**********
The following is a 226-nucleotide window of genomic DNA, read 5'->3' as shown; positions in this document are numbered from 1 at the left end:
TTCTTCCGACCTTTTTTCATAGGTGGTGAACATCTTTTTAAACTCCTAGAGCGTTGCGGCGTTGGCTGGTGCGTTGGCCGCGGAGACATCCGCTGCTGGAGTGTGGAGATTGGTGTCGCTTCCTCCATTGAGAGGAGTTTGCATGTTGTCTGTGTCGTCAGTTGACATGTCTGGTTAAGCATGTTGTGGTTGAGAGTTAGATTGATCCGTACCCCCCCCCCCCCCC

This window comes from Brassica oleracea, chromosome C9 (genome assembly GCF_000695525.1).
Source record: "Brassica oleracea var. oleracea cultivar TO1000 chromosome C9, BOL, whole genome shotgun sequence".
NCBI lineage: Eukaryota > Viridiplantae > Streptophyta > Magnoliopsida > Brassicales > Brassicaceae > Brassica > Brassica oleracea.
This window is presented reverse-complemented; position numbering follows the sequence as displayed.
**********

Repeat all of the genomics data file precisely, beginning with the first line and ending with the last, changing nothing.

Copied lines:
The following is a 226-nucleotide window of genomic DNA, read 5'->3' as shown; positions in this document are numbered from 1 at the left end:
TTCTTCCGACCTTTTTTCATAGGTGGTGAACATCTTTTTAAACTCCTAGAGCGTTGCGGCGTTGGCTGGTGCGTTGGCCGCGGAGACATCCGCTGCTGGAGTGTGGAGATTGGTGTCGCTTCCTCCATTGAGAGGAGTTTGCATGTTGTCTGTGTCGTCAGTTGACATGTCTGGTTAAGCATGTTGTGGTTGAGAGTTAGATTGATCCGTACCCCCCCCCCCCCCC

This window comes from Brassica oleracea, chromosome C9 (genome assembly GCF_000695525.1).
Source record: "Brassica oleracea var. oleracea cultivar TO1000 chromosome C9, BOL, whole genome shotgun sequence".
NCBI lineage: Eukaryota > Viridiplantae > Streptophyta > Magnoliopsida > Brassicales > Brassicaceae > Brassica > Brassica oleracea.
This window is presented reverse-complemented; position numbering follows the sequence as displayed.